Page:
2 min read
A consolidated invoice is when a customer pays for multiple services or products at the same time. They are common in industries such as SaaS where a customer company might use several different services offered by the same provider that would otherwise be invoiced separately.
With invoice consolidation, a customer need only pay once for all the different services they have used during a particular time frame. For a simple example, if a customer company hires a web design team from a provider, and also hires their content creator during the same payment period, then the provider can bill the customer for both services on a single consolidated invoice.
There are several benefits to using consolidated invoices, as explained below.
Benefits of invoice consolidation
There are multiple advantages to using a consolidated invoice system instead of billing separately for each and every service or product used within a timeframe (usually a month). For the customer, the immediate benefit is seeing everything they need to pay a single provider all on one invoice. This makes it easier to track payments and manage the amount of outsourcing and third-party products used.
For the issuer of the consolidated invoice, there are three main benefits:
avoid missed payments
Avoid missed payments
Sending multiple invoices each month or payment period to the same customer runs the risk of one or more of them getting lost in the shuffle. Even the most well meaning of customers can get overwhelmed with paperwork and administration. Simple human error will also always be a factor, and it can be confusing dealing with multiple different invoices from the same client.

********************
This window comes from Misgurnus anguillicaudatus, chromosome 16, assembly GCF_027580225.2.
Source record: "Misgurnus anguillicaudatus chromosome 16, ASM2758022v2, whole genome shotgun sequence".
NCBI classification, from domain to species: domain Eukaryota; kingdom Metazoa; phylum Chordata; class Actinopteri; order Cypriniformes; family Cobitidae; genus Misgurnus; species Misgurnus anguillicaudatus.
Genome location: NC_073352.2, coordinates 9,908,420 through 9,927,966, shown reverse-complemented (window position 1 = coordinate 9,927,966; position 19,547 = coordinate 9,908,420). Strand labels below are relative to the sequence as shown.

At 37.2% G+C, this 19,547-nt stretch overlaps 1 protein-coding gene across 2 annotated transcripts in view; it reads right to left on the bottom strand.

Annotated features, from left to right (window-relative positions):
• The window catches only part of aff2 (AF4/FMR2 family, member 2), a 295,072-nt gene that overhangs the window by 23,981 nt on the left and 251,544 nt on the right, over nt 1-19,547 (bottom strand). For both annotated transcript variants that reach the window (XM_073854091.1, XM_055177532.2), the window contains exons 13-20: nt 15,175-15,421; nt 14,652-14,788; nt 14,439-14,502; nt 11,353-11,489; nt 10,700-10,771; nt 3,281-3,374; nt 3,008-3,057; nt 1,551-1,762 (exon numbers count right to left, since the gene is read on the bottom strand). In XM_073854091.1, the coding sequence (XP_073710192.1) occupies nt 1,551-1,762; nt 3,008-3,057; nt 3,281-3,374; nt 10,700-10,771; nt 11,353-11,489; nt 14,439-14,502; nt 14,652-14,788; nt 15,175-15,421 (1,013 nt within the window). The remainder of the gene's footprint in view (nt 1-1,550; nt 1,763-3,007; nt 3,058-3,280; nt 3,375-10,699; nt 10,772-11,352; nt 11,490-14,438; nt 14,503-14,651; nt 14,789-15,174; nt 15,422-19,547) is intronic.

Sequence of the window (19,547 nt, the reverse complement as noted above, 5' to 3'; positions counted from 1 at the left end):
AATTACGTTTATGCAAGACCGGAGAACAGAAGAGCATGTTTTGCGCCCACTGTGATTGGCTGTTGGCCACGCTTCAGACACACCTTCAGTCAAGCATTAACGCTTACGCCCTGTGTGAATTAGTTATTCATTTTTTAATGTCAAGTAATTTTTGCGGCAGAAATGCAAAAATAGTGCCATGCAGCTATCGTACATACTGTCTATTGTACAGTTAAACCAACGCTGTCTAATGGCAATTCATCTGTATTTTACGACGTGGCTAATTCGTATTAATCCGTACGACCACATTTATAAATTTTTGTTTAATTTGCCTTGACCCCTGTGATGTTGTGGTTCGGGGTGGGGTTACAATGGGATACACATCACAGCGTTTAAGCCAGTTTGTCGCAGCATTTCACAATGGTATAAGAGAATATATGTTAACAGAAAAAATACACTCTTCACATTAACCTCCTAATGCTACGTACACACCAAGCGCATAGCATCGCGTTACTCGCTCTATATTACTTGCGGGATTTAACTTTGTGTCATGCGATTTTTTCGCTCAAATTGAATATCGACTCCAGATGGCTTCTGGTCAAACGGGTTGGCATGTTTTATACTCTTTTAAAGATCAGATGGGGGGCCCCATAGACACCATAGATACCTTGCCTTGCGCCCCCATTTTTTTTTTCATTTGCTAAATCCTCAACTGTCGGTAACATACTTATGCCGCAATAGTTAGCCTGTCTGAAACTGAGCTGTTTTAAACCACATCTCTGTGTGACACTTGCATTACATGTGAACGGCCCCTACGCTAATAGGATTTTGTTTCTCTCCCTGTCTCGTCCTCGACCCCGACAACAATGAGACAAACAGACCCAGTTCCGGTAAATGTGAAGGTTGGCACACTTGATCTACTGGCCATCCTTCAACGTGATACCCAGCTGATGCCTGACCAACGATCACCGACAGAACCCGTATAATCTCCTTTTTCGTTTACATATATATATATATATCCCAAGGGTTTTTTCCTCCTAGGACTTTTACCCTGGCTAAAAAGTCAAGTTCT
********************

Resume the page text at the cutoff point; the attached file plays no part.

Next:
Consolidating the billing process into a single invoice involves breaking down each of the products or services used and how much they cost. The consolidated invoice will have the grand total of money owed so there is no confusion. The customer can then pay the total in one go and eliminate the risk of an invoice getting misplaced or forgotten about.
It is much quicker and easier to break down a customer’s purchases or subscriptions onto one invoice than to generate multiple separate invoices. This saves you a lot of time and energy which can then be better spent on less mundane aspects of the business.
By streamlining the invoicing process with consolidation, you immediately improve your productivity by freeing up more time to grow the company.
Multiple invoices means more paperwork or digital documents to manage. Conventional invoicing makes it more difficult to keep track of records and analyse revenue growth. Consolidated invoicing minimises the amount of documentation required in thebilling and payment process and makes it much easier to organise and stay on top of everything.
Consolidated invoices also make financial forecasting easier, as you have a more concise overview of your income.
How to consolidate invoices
The most important element of consolidating invoices is using the same billing date for each of the services or products used by the customer within the payment timeframe. This can be awkward if the services used have different start dates, but you can solve this problem by prorating your billing.
A prorated invoice means you only charge the customer for the actual time they have used your service.
For example, a monthly billing date for the first service used by a customer will act as the consolidated billing date. They will be conventionally billed for the full month for that initial service, withprorated billing used for any subsequent services used by the customer.
We can help
GoCardless enables businesses to collect invoice payments directly from their customers’ bank accounts. It is easy and cost effective.
GC integrates seamlessly with 200+ partners, including major invoicing software like
Xero, QuickBooks, and Zoho – which puts payment visibility right into the workflow of the business.
If you’re interested in finding out more about invoice consolidation, or any other aspect of your business finances, then get in touch with our financial experts at GoCardless. Find out how GoCardless can help you with ad hoc payments or recurring payments.